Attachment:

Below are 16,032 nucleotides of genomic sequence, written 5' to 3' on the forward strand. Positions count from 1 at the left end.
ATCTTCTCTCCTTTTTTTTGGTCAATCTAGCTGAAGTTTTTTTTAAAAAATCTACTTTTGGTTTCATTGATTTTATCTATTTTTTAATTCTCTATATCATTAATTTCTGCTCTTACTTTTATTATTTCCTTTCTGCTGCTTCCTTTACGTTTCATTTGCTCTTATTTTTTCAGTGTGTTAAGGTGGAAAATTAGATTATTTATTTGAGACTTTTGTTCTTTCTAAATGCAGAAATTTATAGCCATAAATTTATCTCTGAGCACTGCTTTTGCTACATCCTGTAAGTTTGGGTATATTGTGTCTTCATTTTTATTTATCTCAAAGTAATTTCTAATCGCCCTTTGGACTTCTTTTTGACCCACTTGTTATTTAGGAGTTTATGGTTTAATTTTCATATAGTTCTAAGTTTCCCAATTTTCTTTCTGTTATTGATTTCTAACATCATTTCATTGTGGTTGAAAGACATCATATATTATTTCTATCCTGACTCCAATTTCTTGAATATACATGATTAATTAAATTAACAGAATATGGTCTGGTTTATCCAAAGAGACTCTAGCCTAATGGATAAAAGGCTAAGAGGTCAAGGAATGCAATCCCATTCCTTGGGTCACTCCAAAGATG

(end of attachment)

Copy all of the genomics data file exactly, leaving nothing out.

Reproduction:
Below are 16,032 nucleotides of genomic sequence, written 5' to 3' on the forward strand. Positions count from 1 at the left end.
ATCTTCTCTCCTTTTTTTTGGTCAATCTAGCTGAAGTTTTTTTTAAAAAATCTACTTTTGGTTTCATTGATTTTATCTATTTTTTAATTCTCTATATCATTAATTTCTGCTCTTACTTTTATTATTTCCTTTCTGCTGCTTCCTTTACGTTTCATTTGCTCTTATTTTTTCAGTGTGTTAAGGTGGAAAATTAGATTATTTATTTGAGACTTTTGTTCTTTCTAAATGCAGAAATTTATAGCCATAAATTTATCTCTGAGCACTGCTTTTGCTACATCCTGTAAGTTTGGGTATATTGTGTCTTCATTTTTATTTATCTCAAAGTAATTTCTAATCGCCCTTTGGACTTCTTTTTGACCCACTTGTTATTTAGGAGTTTATGGTTTAATTTTCATATAGTTCTAAGTTTCCCAATTTTCTTTCTGTTATTGATTTCTAACATCATTTCATTGTGGTTGAAAGACATCATATATTATTTCTATCCTGACTCCAATTTCTTGAATATACATGATTAATTAAATTAACAGAATATGGTCTGGTTTATCCAAAGAGACTCTAGCCTAATGGATAAAAGGCTAAGAGGTCAAGGAATGCAATCCCATTCCTTGGGTCACTCCAAAGATG